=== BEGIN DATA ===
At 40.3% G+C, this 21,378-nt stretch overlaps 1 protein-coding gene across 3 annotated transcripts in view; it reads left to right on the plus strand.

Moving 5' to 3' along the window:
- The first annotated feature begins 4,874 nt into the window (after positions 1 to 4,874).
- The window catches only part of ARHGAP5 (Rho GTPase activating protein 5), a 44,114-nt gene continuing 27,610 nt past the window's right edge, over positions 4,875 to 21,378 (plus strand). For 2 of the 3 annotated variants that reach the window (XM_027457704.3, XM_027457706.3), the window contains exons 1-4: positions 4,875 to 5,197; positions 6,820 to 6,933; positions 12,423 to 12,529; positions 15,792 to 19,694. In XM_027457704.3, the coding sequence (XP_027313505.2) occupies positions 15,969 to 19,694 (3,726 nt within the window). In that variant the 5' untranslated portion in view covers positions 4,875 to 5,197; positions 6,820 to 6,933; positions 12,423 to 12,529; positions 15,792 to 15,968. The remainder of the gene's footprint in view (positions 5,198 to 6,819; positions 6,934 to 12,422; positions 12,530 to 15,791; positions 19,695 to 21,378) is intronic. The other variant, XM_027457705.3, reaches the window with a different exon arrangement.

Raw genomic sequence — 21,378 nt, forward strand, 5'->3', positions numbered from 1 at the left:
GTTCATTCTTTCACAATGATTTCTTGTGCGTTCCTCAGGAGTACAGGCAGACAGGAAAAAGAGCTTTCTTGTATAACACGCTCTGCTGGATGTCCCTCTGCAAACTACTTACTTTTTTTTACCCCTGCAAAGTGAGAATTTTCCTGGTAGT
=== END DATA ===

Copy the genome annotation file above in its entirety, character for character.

At 40.3% G+C, this 21,378-nt stretch overlaps 1 protein-coding gene across 3 annotated transcripts in view; it reads left to right on the plus strand.

Moving 5' to 3' along the window:
- The first annotated feature begins 4,874 nt into the window (after positions 1 to 4,874).
- The window catches only part of ARHGAP5 (Rho GTPase activating protein 5), a 44,114-nt gene continuing 27,610 nt past the window's right edge, over positions 4,875 to 21,378 (plus strand). For 2 of the 3 annotated variants that reach the window (XM_027457704.3, XM_027457706.3), the window contains exons 1-4: positions 4,875 to 5,197; positions 6,820 to 6,933; positions 12,423 to 12,529; positions 15,792 to 19,694. In XM_027457704.3, the coding sequence (XP_027313505.2) occupies positions 15,969 to 19,694 (3,726 nt within the window). In that variant the 5' untranslated portion in view covers positions 4,875 to 5,197; positions 6,820 to 6,933; positions 12,423 to 12,529; positions 15,792 to 15,968. The remainder of the gene's footprint in view (positions 5,198 to 6,819; positions 6,934 to 12,422; positions 12,530 to 15,791; positions 19,695 to 21,378) is intronic. The other variant, XM_027457705.3, reaches the window with a different exon arrangement.

Raw genomic sequence — 21,378 nt, forward strand, 5'->3', positions numbered from 1 at the left:
GTTCATTCTTTCACAATGATTTCTTGTGCGTTCCTCAGGAGTACAGGCAGACAGGAAAAAGAGCTTTCTTGTATAACACGCTCTGCTGGATGTCCCTCTGCAAACTACTTACTTTTTTTTACCCCTGCAAAGTGAGAATTTTCCTGGTAGT